After years of waiting, the first instalment in Square’s Final Fantasy 7 Remake sage finally launched in 2020. Despite some grumblings from detractors in regards to the direction of the remake, it was largely met with a positive reception. It bagged our Game of the Year 2020 award, and in our review Final Fantasy 7 Remake scored a flawless 10/10.
The game wasn’t exactly what fans had been expecting though proved that Square Enix was willing to take a risk with one of its all-time greatest hits. However, the long term success of their revival project may hinge on what comes next. In wake of the publisher’s recent announcements, there’s a growing scepticism now emerging.
Final Fantasy 7 Remake Intergrade and beyond
Final Fantasy 7 Remake is a hefty action RPG though one that only covers a small portion of the original game’s storyline. Having recently been enhanced on PS5, Square also launched their Intergrade expansion, reintroducing ninja heroine Yuffie as the main protagonist. We won’t dive into story spoilers here, but if you want the full Final Fantasy 7 Remake experience, you’ll need to pick up the DLC.
Alongside Integrade, Square announced Final Fantasy VII: Ever Crisis. It’s another remake, though one designed for mobile featuring the wider FF7 “Compilation” including Crisis Core, Advent Children, and Dirge of Cerberus. Not content with just one mobile spin-off, we also have Final Fantasy VII: The First Soldier – an upcoming battle royale shooter. These reveals indicate that Square have a much wider scope for Final Fantasy VII Remake, instead of sticking to those core game. Theoretically, this is just the tip of the iceberg. These mobile games could both be fantastic, but there’s a worry that fatigue could soon set in if the Japanese publisher is too aggressive in squeezing the brand for all its nostalgic value.
There’s truth to the sentiment that any remake is intrinsically looking to capitalise on brand power, but VII Remake’s approach makes it a trickier one to advocate. The justification behind splitting the Remake into individual parts stemmed from the judgement that Final Fantasy VII’s scope was too large to fit into a single modern game. However, the decision to add a new DLC storyline set in Midgar, following a character who never appeared in Midgar in the original game feels conflicting. This isn’t just a remake of Final Fantasy VII, but arguably maybe that’s the point.
But what about this approach is necessarily better? Who asked for VII – a game which already had a relatively convoluted plot – to be weighed down by even more baggage? Which fans truly wanted an alternate timeline, with characters and content from FF7 Compilation being retroactively weaved into the original story? Even if this was someone’s dream project, does this really feel like the best approach?
The long road to Final Fantasy 7 Remake Part 2
The idea of splitting Final Fantasy 7 into parts was a bit of a hard pill to swallow initially, but still worked. However, now the precedent has been set for each part being chased by DLC, along with potential spin-offs. If fans want to experience the Final Fantasy 7 Remake full experience, they’ll not only have to buy a brand new, full-priced game every few years, but they may also have to sink money into various DLC and spin-offs that could potentially be spread across numerous different platforms.
If this sounds like an overreaction, bear in mind that this isn’t the first time Square Enix have handled a series this clumsily. This has already happened before with Final Fantasy 7. Specifically, with the extended Compilation universe, spread across the original PlayStation game, movies, and spin-offs for mobile, PSP, and PS2. Kingdom Hearts has infamously taken this further with similarly disparate platform releases, along with Final Mix releases, DLC, a playable prologue, and now a rhythm game, all of which are canon.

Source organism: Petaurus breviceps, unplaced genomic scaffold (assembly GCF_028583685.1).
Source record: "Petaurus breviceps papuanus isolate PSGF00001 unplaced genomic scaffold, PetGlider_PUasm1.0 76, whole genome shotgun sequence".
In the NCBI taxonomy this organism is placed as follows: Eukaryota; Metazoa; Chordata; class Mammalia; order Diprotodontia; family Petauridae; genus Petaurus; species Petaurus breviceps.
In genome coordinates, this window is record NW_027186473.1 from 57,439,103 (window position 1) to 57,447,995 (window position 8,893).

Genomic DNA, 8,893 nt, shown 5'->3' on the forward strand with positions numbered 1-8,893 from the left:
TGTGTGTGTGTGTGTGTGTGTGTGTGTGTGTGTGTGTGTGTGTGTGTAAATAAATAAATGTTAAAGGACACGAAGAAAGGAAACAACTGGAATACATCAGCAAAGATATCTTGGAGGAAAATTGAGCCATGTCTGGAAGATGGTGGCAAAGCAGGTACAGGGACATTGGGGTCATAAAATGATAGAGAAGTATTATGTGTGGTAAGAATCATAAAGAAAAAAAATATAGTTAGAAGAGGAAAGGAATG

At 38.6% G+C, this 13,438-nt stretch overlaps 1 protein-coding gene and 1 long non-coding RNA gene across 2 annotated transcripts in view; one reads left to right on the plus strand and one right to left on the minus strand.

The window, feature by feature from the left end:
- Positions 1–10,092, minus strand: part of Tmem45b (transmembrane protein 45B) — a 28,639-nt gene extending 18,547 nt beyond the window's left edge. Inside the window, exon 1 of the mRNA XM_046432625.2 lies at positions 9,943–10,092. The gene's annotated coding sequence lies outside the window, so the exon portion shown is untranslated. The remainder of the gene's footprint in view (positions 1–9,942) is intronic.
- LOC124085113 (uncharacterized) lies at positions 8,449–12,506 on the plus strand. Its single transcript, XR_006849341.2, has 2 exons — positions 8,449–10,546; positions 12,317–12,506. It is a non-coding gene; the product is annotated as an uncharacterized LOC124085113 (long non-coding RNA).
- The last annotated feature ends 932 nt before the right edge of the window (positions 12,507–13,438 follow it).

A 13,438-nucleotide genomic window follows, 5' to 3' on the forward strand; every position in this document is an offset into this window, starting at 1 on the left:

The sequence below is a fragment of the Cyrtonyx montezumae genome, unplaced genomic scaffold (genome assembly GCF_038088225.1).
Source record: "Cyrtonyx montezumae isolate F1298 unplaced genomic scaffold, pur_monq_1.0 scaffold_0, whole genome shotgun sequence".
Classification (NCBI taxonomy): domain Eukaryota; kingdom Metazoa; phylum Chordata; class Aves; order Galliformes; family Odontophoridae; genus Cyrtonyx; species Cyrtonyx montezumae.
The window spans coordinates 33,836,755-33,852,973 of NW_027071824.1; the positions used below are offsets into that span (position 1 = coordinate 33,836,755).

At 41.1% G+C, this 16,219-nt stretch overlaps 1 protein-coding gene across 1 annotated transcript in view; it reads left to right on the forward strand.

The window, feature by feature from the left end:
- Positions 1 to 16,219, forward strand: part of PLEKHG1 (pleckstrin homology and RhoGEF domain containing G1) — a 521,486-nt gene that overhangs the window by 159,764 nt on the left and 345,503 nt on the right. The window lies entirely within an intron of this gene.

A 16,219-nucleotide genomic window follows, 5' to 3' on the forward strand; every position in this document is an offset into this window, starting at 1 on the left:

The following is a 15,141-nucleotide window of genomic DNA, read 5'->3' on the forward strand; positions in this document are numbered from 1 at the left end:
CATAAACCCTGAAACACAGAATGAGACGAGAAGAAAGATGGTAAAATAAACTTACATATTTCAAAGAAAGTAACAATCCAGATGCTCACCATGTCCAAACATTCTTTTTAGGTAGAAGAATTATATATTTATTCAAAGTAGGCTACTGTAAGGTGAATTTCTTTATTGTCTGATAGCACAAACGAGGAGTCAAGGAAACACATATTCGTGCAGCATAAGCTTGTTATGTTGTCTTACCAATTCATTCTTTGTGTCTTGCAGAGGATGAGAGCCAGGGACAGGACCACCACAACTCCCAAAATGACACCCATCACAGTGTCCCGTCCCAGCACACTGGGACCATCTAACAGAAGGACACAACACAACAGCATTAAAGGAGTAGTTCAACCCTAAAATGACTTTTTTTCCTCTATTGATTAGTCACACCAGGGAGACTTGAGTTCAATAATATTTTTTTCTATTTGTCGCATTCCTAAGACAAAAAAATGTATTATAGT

Of course, these are extreme examples, but we’re only a year after the original PS4 launch and we’re already getting DLC and two mobile games under the 7 Remake banner. At this point, an onslaught of related products and media feels inevitable. New characters like Roche in particular feel like prime candidates for starring roles in ancillary companion media, and with the rules of the 7 universe seemingly being rewritten towards the finale of the first part, there’s ample opportunity for wild alternative scenarios that can be released separately.
This also brings up a concern of the cost of such an undertaking. I’m not just talking about the financial investment from a consumer standpoint. XVI’s development seems to be going well, so we can all rest easy that the next mainline Final Fantasy instalment will (hopefully) be released in the not-too-distant future. But how will this commitment to building a 7 Remake empire affect other projects within Square Enix? If it continues to eat up development resources, with new spin-offs and content capitalising on fan excitement, it doesn’t seem too far-fetched to imagine that some smaller projects might end up being swept to the side-lines in favour of this. Remember the Versus XIII debacle?
Maybe once this grandiose journey reaches its end, this article will look laughably outdated. Hopefully we’ll all be able to rejoice at how masterfully the Remake experience came together. I’m more than willing to accept that as a possibility, but if the words “Final Fantasy VII Battle Royale” being boldly displayed in a trailer for a prequel mobile game don’t give some pause regarding the trajectory of this hype train, then maybe I’m out of touch with what the fans want. For me, that doesn’t feel congruent with the vision of what this project should be about. This should be about modernising a seminal RPG, first and foremost, but we’re only a year out deep into this project, and that intent already feels like it’s being lost in the scuffle.